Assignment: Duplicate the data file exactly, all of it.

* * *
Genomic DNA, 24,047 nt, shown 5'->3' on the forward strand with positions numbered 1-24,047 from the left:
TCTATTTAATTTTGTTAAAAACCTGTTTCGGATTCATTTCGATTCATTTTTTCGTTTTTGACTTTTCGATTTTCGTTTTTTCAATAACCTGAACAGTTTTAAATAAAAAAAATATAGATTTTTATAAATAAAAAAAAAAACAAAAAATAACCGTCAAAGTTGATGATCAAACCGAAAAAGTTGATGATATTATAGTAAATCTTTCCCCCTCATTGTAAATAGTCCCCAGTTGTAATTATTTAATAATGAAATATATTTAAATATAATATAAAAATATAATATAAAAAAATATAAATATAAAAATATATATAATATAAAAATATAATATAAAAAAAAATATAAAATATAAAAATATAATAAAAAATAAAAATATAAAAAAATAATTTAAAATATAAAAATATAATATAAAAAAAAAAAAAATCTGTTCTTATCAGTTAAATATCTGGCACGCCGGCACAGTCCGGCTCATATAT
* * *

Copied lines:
Genomic DNA, 24,047 nt, shown 5'->3' on the forward strand with positions numbered 1-24,047 from the left:
TCTATTTAATTTTGTTAAAAACCTGTTTCGGATTCATTTCGATTCATTTTTTCGTTTTTGACTTTTCGATTTTCGTTTTTTCAATAACCTGAACAGTTTTAAATAAAAAAAATATAGATTTTTATAAATAAAAAAAAAAACAAAAAATAACCGTCAAAGTTGATGATCAAACCGAAAAAGTTGATGATATTATAGTAAATCTTTCCCCCTCATTGTAAATAGTCCCCAGTTGTAATTATTTAATAATGAAATATATTTAAATATAATATAAAAATATAATATAAAAAAATATAAATATAAAAATATATATAATATAAAAATATAATATAAAAAAAAATATAAAATATAAAAATATAATAAAAAATAAAAATATAAAAAAATAATTTAAAATATAAAAATATAATATAAAAAAAAAAAAAATCTGTTCTTATCAGTTAAATATCTGGCACGCCGGCACAGTCCGGCTCATATAT